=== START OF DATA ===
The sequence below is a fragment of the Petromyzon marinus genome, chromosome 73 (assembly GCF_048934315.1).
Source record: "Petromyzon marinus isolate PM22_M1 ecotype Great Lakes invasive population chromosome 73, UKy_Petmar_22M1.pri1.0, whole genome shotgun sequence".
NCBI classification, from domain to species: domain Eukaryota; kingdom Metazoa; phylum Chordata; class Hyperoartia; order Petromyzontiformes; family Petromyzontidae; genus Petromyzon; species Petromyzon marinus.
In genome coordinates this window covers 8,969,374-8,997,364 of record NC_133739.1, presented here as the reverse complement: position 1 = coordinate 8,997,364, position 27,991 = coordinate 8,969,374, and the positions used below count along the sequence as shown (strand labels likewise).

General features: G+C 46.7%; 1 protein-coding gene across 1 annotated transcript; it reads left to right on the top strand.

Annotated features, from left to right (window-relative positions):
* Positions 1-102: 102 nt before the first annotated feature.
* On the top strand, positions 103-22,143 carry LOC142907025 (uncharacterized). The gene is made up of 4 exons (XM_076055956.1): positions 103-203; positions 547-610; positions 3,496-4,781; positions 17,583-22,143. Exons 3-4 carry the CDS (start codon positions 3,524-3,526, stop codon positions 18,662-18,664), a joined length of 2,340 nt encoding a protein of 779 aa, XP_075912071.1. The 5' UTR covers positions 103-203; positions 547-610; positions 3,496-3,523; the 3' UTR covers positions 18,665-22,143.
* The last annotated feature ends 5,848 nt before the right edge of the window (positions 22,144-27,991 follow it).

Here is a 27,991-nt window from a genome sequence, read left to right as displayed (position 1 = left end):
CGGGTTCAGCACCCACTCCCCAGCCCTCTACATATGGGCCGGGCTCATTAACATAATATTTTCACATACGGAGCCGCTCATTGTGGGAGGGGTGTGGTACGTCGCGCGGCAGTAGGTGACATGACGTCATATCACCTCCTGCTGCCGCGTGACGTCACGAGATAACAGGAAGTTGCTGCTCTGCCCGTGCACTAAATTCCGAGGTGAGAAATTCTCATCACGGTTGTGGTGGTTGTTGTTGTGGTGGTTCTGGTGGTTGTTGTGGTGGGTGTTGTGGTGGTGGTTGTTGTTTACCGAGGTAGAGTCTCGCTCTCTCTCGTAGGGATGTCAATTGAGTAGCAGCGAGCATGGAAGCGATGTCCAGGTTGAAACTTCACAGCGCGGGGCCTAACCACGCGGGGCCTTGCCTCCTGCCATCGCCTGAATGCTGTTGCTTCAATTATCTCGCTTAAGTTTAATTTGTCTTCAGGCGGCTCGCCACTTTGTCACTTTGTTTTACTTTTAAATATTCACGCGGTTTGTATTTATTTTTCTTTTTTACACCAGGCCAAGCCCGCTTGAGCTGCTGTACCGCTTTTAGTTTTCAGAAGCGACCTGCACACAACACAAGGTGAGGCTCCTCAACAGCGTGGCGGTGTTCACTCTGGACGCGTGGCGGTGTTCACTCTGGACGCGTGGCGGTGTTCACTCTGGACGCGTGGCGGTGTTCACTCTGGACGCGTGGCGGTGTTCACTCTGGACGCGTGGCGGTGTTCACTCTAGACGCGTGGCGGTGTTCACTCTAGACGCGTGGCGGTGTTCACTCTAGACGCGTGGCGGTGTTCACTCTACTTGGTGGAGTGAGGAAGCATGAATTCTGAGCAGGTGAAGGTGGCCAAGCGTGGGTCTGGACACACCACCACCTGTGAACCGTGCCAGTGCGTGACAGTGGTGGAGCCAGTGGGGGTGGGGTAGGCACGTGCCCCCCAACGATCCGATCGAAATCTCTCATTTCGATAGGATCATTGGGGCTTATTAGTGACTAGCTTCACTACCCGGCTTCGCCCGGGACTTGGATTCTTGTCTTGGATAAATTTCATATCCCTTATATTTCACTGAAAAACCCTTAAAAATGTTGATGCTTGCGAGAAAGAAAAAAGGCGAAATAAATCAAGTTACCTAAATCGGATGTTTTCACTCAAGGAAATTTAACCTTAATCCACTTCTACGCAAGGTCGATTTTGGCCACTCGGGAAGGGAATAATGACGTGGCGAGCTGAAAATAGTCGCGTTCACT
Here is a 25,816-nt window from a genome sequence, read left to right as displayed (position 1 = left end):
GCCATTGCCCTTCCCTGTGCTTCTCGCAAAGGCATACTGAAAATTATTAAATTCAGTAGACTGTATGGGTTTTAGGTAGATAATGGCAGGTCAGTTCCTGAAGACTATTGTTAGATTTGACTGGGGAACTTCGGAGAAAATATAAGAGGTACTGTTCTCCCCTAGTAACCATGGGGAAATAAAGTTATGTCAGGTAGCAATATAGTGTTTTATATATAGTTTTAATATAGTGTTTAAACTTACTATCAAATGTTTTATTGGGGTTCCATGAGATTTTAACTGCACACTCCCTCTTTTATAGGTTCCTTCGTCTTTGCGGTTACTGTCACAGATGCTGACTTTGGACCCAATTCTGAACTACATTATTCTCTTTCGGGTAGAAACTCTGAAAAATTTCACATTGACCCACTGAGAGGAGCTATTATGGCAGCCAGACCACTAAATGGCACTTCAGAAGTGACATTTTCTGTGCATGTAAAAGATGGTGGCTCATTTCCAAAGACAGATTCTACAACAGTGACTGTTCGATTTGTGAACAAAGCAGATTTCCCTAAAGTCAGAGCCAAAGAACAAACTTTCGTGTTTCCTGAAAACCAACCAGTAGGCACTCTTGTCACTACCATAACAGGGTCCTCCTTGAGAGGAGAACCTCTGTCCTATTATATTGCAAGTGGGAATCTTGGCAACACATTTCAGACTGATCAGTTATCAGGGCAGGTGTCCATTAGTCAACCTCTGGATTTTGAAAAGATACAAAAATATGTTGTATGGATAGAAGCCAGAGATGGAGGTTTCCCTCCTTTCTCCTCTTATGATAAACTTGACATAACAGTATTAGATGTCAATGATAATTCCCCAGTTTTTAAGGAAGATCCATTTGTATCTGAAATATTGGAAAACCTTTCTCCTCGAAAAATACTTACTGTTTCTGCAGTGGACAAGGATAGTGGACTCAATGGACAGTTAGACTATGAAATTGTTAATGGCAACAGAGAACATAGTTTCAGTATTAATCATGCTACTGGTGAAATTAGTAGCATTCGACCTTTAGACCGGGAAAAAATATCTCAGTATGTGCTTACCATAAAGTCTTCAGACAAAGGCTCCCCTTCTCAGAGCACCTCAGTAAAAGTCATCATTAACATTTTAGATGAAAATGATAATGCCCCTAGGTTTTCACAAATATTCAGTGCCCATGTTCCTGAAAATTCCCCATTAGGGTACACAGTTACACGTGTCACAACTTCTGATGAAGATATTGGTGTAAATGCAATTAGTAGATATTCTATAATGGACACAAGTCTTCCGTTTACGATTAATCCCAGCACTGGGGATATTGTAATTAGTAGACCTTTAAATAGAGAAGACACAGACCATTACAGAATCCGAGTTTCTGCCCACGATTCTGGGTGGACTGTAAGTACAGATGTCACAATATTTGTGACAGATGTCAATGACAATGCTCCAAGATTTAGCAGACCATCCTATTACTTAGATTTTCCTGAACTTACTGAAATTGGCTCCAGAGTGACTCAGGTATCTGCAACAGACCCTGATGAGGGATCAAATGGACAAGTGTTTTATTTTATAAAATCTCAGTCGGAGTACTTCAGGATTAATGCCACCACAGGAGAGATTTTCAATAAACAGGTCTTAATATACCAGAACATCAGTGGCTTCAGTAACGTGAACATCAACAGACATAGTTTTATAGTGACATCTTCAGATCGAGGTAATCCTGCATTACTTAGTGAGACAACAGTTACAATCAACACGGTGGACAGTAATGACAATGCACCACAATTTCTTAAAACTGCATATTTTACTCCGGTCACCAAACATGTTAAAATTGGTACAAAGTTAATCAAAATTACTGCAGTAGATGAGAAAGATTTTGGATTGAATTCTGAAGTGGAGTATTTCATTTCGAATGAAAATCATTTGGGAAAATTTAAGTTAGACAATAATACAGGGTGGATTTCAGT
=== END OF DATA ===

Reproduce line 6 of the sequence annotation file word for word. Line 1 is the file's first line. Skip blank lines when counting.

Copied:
Annotated features, from left to right (window-relative positions):